Janis Irwin. Supplied
Janis Irwin was elected the new MLA for Edmonton-Highlands-Norwood on April 16, the date of the provincial election. She was also appointed Deputy Whip for the Alberta NDP Caucus, as well as the Women and LGBTQ Issues Critic at the caucus’s swearing-in ceremony on May 13. Irwin, who is with Alberta’s New Democratic Party (NDP), replaces Brian Mason who decided not to seek another term.
According to Elections Alberta, Irwin received 63.3 percent of the votes, while United Conservative Party (UCP) candidate Leila Houle was in second place with 25.6 percent. However, while Edmonton’s MLAs remained mostly NDP, the UCP formed a majority government in the province.
“It was definitely bittersweet winning on election night,” says Irwin. “On one hand, I was honoured to have been chosen by the people of Edmonton-Highlands-Norwood and to be on Rachel Notley’s team, but on the other hand, I was sad to see the results provincially. Many incredible candidates who I consider friends did not win that evening.”
Irwin is a very familiar face in the Boyle Street and McCauley neighbourhoods, as she is a presence at many events in the area and is a volunteer contributor to Boyle McCauley News. “I’ve loved getting to know so many community members and hear their concerns and their dreams for our neighbourhoods. They’ve shared with me a number of issues, including health care, education, LGBTQ rights, addressing poverty and inequality, and Indigenous rights. These issues and more are important to me, and I commit to focusing on them in collaboration with community members, taking a positive, proactive approach,” she says.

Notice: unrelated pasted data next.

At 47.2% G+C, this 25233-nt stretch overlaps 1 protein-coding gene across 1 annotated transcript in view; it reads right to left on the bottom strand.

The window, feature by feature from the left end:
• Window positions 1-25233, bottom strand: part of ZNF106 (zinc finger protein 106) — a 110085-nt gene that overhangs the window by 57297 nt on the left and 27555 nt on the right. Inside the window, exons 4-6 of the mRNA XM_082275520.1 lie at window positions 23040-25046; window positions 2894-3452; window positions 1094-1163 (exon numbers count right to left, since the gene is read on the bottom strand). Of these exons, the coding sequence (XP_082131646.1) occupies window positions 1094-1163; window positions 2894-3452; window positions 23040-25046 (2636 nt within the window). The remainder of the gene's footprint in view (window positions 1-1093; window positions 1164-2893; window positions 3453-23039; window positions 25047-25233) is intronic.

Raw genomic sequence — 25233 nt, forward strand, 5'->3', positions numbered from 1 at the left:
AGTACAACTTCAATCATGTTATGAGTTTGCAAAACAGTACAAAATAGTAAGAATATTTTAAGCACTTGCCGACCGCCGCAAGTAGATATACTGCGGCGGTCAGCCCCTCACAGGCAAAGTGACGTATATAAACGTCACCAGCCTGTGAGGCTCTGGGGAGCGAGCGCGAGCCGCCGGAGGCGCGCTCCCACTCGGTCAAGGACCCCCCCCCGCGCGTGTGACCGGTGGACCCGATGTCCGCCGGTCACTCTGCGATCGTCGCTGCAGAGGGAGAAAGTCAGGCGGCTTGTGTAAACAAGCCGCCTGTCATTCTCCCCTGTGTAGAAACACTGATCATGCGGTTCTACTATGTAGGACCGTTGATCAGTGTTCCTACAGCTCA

Social justice is also very important to Irwin, who appears at numerous protests and rallies on a number of topics including the environment, women’s issues, and the LGBTQ2S+ community. “For me, it’s important to show up. It’s one thing to say that you care about social justice and care about the needs of those who are marginalized, but I feel it’s important to put action behind those words. By being present, even if it’s just to sit back and listen, I think it shows what I value. I’ve met incredible community members from being present at many events to date, and I plan to continue to be a visible advocate,” Irwin says.
“I believe that in order to be an effective voice for our communities in the Legislature, I need to be accessible and have a strong understanding of local issues.”